Finally had a chance to finish cleaning out my garage this weekend. What’s the point of finding and collecting all this neat stuff if I can’t display it? I collected allot of items over the winter and I was running out of space. I ended up donating allot of items, selling some and relocating others to the attic.
This past weekend I acquired a large lot of vintage tools from the estate of a gentleman who passed. There was a mish-mosh of various items included. Along with the typical woodworking and machinist tools were a couple of other valuable items that might normally get overlooked.
What's this? A couple clamps?
Wait, Luxo? These are actually mounting clamps for mid century lamps made by Luxo. These lamps have become quite collectible recently and for anyone restoring one of these lamps, these clamps are gold.
Here is an example of a Luxo light. Note the mounting clamp.
In one of the tool boxes were these precision tools. Wait what that black wrench in the middle. Is that an Apple logo?
Indeed, it is an Apple Logo. Anything 80's.... or even 90's Apple Computer related in collectible.
Turns out this is a rare Apple Computers wrench that came with some Apple II computers. (As seen in this stock photo).
I picked up this 1927 Mobiloil drum a few weeks back from a fellow picker. He was losing his storage and asked if I would be interested. He found it in a barn and decided to take it at the last second because he could see a partial Gargoyle logo on it. From there it sat in his storage unit until I bought it from him. When I first looked at this thing I was not interested but it came in a package deal so I took it.
Here is a 1926 ten gallon version someone else managed to locate. It stands straight up compared to the drum I have, which would have sat sideways. These were designed for home users to keep in their garage or barn.
I got a call from Joe in Rockford IL who was looking to clean out his basement. He is moving in the next year and has been in the same house since the mid sixties. It was the house he grew up in, his dad was quite the collector/hoarder and did not throw away anything over the years. There was allot of junk that should basically be scrapped but there were also numerous hidden treasurers throughout the basement. So many that he actually called me to come back a second time a month after the first time I visited.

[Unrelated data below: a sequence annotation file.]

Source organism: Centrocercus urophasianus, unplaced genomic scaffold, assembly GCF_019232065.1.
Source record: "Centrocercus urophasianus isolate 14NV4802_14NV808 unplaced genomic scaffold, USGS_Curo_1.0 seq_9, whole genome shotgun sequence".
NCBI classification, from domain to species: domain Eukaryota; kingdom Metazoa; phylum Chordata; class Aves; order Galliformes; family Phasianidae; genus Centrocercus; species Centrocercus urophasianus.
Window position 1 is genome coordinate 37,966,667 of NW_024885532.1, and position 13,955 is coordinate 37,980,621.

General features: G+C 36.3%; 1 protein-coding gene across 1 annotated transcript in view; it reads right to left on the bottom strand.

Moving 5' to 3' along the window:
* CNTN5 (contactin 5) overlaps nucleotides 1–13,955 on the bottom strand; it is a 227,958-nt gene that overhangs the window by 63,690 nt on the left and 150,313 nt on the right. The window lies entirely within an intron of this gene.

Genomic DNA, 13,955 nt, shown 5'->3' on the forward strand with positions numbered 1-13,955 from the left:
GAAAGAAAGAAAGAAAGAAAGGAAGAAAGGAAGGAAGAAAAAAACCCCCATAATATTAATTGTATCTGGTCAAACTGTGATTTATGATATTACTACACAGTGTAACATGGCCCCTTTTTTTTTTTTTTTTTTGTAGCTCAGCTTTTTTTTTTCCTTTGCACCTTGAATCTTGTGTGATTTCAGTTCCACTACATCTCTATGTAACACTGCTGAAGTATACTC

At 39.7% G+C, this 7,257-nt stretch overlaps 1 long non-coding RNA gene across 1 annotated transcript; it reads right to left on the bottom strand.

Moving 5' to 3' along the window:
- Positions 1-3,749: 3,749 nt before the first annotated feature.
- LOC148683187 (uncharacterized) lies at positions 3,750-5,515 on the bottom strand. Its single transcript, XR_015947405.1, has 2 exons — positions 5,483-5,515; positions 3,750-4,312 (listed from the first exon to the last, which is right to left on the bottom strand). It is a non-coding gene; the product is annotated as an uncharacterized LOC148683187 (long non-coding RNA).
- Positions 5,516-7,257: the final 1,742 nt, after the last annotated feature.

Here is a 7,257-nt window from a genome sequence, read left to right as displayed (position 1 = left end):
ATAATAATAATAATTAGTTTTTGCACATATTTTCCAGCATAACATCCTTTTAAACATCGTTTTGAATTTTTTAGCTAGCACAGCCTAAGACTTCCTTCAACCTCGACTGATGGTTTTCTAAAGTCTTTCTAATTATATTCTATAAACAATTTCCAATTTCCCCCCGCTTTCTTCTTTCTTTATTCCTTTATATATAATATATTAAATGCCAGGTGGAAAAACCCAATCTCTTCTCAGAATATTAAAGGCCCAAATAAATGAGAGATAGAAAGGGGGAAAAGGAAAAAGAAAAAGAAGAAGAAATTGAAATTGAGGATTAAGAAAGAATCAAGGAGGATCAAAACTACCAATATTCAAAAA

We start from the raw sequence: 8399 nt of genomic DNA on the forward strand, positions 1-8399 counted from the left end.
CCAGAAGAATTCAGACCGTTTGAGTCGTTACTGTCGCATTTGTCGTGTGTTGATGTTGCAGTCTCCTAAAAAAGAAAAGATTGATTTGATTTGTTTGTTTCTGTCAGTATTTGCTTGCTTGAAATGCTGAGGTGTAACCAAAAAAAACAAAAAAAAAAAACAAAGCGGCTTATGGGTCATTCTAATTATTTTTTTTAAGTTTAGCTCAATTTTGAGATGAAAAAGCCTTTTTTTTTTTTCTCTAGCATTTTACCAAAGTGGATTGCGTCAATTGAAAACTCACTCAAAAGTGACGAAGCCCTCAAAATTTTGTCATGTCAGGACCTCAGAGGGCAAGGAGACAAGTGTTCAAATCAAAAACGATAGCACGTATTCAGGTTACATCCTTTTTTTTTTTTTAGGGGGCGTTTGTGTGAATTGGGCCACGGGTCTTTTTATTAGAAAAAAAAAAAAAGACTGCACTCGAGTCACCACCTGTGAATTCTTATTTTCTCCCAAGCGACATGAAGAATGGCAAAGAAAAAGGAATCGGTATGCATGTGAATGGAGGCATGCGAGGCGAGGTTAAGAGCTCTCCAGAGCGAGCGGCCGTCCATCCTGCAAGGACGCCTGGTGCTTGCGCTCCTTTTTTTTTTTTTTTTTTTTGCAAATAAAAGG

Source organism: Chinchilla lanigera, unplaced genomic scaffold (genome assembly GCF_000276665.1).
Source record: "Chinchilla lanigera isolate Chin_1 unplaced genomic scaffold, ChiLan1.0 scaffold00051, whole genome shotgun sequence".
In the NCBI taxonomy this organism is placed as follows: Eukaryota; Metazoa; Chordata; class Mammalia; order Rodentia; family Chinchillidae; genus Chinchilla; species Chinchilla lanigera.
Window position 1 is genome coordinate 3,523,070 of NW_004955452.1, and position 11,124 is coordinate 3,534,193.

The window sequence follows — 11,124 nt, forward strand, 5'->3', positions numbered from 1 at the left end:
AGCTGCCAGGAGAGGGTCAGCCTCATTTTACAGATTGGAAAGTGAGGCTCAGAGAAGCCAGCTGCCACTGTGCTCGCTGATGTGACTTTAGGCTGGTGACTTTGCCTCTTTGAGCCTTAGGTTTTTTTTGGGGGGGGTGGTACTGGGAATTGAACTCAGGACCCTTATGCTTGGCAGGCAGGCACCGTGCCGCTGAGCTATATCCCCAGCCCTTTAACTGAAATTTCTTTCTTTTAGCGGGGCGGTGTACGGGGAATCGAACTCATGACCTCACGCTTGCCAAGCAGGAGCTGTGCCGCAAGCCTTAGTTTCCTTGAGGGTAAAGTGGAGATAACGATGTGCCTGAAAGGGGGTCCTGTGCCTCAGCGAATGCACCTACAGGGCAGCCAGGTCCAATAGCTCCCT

The nice thing about many of the items I uncovered was that they were extremely well taken care of. They were wrapped it in paper bags, old socks and canvas bags and tied with twine. So it was kind of like opening a Christmas present each time I found something. I ended up buying a good deal of items from him and also pointing out some items that others may be interested in.
I made another trip to visit Scott and Anna from Midcentury Misfits. I was able to get these two awesome hardware store displays from them (along with a few other items). The displays cleaned up really well and are going to make an awesome addition to my garage! The Jorgensen Clamps display has NOS tools still on it! The Vise Grips display is cool and I have just about all the vintage models listed on the board.
I headed out to rural area near Harvard IL for my most recent pick. I met a real nice guy named Tom that had a barn packed full of old oil cans and other cool stuff. He works for a large farming outfit and often has to clean out old barns. He comes across quite a few interesting finds and has squirreled away a massive collection in his barn.
I managed to buy quite a few cans from him but I barely made a dent in what he has in his barn. I picked up a couple nice five gallon cans with great graphics. Not to mention a very cool 1930's Harley Davidson oil can that I had to twist his arm for! It took me good hour of scrubbing these cans with hot water and vinegar to get all the grime off of them.